An Interview with Luke Johnson
Luke Johnson is a writer and lecturer from NSW. His stories have appeared in places such as Griffith Review, Overland, Island, Westerly, Going Down Swinging, Mascara Literary Review, The Lifted They have also been listed or won such prizes as the AAWP Chapter One Prize, Josephine Ulrick Prize, Elizabeth Jolley Prize and Katharine Susannah Prichard Prize.
We had a conversation with Luke about his novella “Ringbark”, his writing influences, and what he loves about the short form.
What is your relationship to the short form? Was it the first form of writing you experimented with?
No, in the early days, poetry was about the only kind of writing I cared about. So much so that when I got to uni in 2005, I was quite put out by my creative writing teachers who insisted I write in at least one other form as part of the degree. I remember being in a prose workshop and being told by one of the other students that since this was a prose class maybe I should try writing a little more prosaically and a little less poetically – a criticism that was echoed by the tutor who wrote something along the lines of “You should pay more attention to your peers’ feedback” on my final assessment. I was incensed, until I realised they were right.
In 2015, your manuscript “Stories From An Other Place: A Collection of Short Stories” was shortlisted for the Publisher Introduction Program. Can you tell us a bit about the short stories in your manuscript?
They were written as part of a PhD. I was reading a lot of Lacan at the time, for the scholarly portion of the thesis, and while I wasn’t consciously setting out to aestheticise these ideas, they inevitably bled through into the prose – hence the title: the ‘Other’ place it refers to is, in one sense, the unconscious origin of each story.
Your novella, “Ringbark”, was part of Going Down Swinging’s Longbox. Can you walk us through the process of writing “Ringbark”, and the idea behind it?
Before prose came poetry, and before poetry came shearing. I’d worked as a shearer in rural NSW for a number of years prior to enrolling fulltime at uni, and this is where the story takes place – its geographic and cultural milieu, if you like. Actually, the novella is really an extended excerpt from a novel called On Dead Highways, for which I’m still hoping to find a publisher. It’s concerned with colonialism, heredity and masculinity (although, I could just as easily say it’s concerned with point of view, narrative circularity and tense). As far as the process of writing, it was incredibly physical – my gut would ache just thinking about what needed doing each day. Or maybe it was remembering all those unshorn hoggets that caused it to ache. Either way, it was tough going.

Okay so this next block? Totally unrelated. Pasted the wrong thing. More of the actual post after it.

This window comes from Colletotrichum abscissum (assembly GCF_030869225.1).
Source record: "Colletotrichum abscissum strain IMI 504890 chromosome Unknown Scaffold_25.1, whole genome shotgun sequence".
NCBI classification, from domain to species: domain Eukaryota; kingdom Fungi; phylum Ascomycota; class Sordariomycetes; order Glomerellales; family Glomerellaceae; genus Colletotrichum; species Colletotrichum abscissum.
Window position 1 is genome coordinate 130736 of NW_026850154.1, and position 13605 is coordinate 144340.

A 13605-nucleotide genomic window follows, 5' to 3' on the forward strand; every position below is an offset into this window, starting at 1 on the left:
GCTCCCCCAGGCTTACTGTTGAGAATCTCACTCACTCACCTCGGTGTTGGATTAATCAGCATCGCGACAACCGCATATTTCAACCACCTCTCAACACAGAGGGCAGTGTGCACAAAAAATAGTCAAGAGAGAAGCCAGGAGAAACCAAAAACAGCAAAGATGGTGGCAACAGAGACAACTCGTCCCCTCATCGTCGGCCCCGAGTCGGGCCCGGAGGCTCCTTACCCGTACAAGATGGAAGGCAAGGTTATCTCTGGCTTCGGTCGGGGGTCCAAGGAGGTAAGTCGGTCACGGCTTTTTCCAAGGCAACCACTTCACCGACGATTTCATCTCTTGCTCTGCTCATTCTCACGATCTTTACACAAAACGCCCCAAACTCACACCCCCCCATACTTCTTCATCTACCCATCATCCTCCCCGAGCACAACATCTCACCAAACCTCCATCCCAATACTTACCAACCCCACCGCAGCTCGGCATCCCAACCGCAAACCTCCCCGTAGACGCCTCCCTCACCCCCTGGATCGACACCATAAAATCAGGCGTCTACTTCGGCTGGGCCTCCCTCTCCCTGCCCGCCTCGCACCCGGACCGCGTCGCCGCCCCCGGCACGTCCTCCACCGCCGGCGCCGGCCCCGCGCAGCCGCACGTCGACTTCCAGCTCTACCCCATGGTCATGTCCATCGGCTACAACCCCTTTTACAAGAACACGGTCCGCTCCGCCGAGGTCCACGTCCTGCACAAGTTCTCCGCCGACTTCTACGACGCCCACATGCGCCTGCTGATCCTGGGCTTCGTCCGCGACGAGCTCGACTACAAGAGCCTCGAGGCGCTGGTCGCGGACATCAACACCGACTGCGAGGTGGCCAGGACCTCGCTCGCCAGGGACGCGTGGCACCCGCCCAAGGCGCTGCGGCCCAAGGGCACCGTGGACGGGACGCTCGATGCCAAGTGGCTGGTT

“Before prose came poetry, and before poetry came shearing.”
What books and authors have influenced your writing?
I think there are two kinds of influence, conscious and unconscious. I could probably go through all of my stories and tell you the writer, if not the exact text, I was consciously trying to emulate at the time of writing. But what’s most interesting to me is how weakly this often comes across in the finished work. There are times where I feel that I’m being embarrassingly derivative, and yet no one says a word. Maybe they’re being kind. Or maybe it’s because the unconscious influences tend to subsume the conscious ones. I know this doesn’t quite answer the question, but the alternative was just a big list of names, which, looking up at my shelf now, begins with Adichie and ends with Zola.
As a teacher of Creative Writing, how do you encourage young writers who are new to the writing and publishing industry?
Firstly, I try to take them seriously as aspiring writers, and I encourage them to take themselves and their craft seriously too. Secondly, I try to set texts that will challenge the way they think about literature and about their own authorial potential. Thirdly, I ask them to pretty, pretty please put their phones away while we’re talking about writing.
At the Festival, you will be in conversation with Julia Prendergast and Sarah McNeill about the differences of the short and long form. What aspects of short stories do you particularly love compared to the long-form novel?
For me, the best short stories do the same thing as the best novels and the best paintings and the best works of theatre and the best pieces of music and so on. They set traps. As a reader, I sometimes find myself caught up in one of these traps (get the sense I’m being used as bait even), but this isn’t quite what I’m getting at here. What I’m after, as a reader or viewer or listener, are those moments where the text’s symbolic matrix snaps shut and catches hold of something else. I’ll call this ‘something else’ the real, after Lacan, though this is just one name for what has been a pretty stable part of Western metaphysics since Socrates at least. The difference between short stories and novels is just a difference in approach, different kinds of traps as it were. How does this play out practically? Short story writers have less time, for one thing, so tend to be more aggressive and more confrontational. I suppose it’s fair to say that this means a smaller margin of error too, which can make it more exciting to read and to write short stories. But really, I have no particular preference for one form over the other.
Are you working on anything at the moment?
Yes, I have a novel and a couple of short stories on the go. And I just finished writing an essay on the short story ‘Cat Person’.
“For me, the best short stories do the same thing as the best novels and the best paintings and the best works of theatre and the best pieces of music and so on. They set traps.”